Packing for university: items you do and do not need
Six things you should bring to university... and seven things you probably shouldn't
Remember everything: our university packing list
Now that you've secured your place at university it's time to start thinking about the things you do and don't need to take with you. While it is tempting to pack every single item of clothing you own, your games console and a mini fridge, some of those things just simply aren't necessary. Here's a list of all the things you will need to take with you to college and the items you could probably do without.
What you will need
While laptops are quite expensive, investing in one to see you through university is probably one of the best purchases you will make. These days you can get a fairly good one for a reasonable price and there are usually good deals around the start of term time that you can take advantage of. Your laptop will probably be one of your most used items from typing up lecture notes, writing essays, putting together presentations and researching. Additionally instead of bringing a TV to university, your laptop can be used for streaming TV shows and film on too.
Contents insurance for students will cost very little, but will take a huge weight off your mind, knowing that your possessions are protected in case anything should happen.
A basic first-aid kit
Having a little pack of basic medicines will be very useful while you're at university, especially if you are struck down by the dreaded fresher's flu. It doesn't need to be too comprehensive, some cold and flu tablets or sachets, paracetamol, plasters, nasal spray, throat lozenges and antibacterial wipes should cover you for most minor illnesses and injuries.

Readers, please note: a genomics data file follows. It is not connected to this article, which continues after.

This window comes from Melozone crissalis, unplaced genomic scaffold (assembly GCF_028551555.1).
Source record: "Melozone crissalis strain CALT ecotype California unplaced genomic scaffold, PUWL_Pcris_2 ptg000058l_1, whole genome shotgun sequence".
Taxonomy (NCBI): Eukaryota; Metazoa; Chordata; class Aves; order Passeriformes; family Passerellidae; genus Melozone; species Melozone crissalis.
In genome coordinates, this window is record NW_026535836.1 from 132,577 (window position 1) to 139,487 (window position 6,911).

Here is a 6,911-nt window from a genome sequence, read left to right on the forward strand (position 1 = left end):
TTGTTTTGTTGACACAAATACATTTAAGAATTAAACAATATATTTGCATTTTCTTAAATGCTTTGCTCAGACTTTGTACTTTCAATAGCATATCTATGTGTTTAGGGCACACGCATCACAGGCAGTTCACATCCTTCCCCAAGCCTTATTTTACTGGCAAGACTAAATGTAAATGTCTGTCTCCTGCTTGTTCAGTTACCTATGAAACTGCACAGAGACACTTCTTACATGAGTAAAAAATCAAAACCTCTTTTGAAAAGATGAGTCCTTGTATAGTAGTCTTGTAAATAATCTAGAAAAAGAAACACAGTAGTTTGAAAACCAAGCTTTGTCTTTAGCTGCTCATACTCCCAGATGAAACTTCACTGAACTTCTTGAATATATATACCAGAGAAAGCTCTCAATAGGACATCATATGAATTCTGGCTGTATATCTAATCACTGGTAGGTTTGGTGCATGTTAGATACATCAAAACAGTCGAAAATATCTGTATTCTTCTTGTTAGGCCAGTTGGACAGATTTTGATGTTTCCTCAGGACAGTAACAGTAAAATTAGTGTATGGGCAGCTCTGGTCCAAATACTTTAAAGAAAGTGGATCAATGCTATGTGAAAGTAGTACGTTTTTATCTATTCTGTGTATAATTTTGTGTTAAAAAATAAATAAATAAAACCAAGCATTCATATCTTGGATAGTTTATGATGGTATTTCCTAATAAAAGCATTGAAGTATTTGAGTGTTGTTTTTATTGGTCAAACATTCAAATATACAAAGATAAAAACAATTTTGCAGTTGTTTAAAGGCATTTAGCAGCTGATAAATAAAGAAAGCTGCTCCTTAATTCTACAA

And although this isn't really a first aid item, making sure that you have some form of contraception with you whether it is condoms, your contraceptive pill, or any type that you feel comfortable using. Most universities do give out free condoms during fresher's week so that is also always a good time to stock up.
This will depend on whether you are in self-catered or catered halls. If you are in catered halls, you may still need a few basic items in case your halls doesn't provide food at certain times, but its unlikely that you will need a full set of things.
If you are staying in self-catered, then a basic set of pots and pans, a frying pan, and two or three plates, bowls, glasses and mugs will be enough for you. Other items to make sure to pack are wooden spoons, grater, colander, peeler, chopping board and a knife. It's unlikely that you will need anything too fancy to cook with.
Aside from the usual things like toothbrush, toothpaste, shower gel etc, make sure you bring some bathroom cleaner and a sponge with you. These will almost always be useful.
Bedding and room decoration
One of the biggest things that will make your room feel like yours is the bedding you choose. Choose something that really reflects your personality and make sure you buy two sets of bedding. That way when you wash one, you'll have another set to stick on straight away.
Additionally taking pictures, posters or any other kinds of room decoration will go even further in personalising your room. Having special and personal items with you can also help to keep homesickness at bay.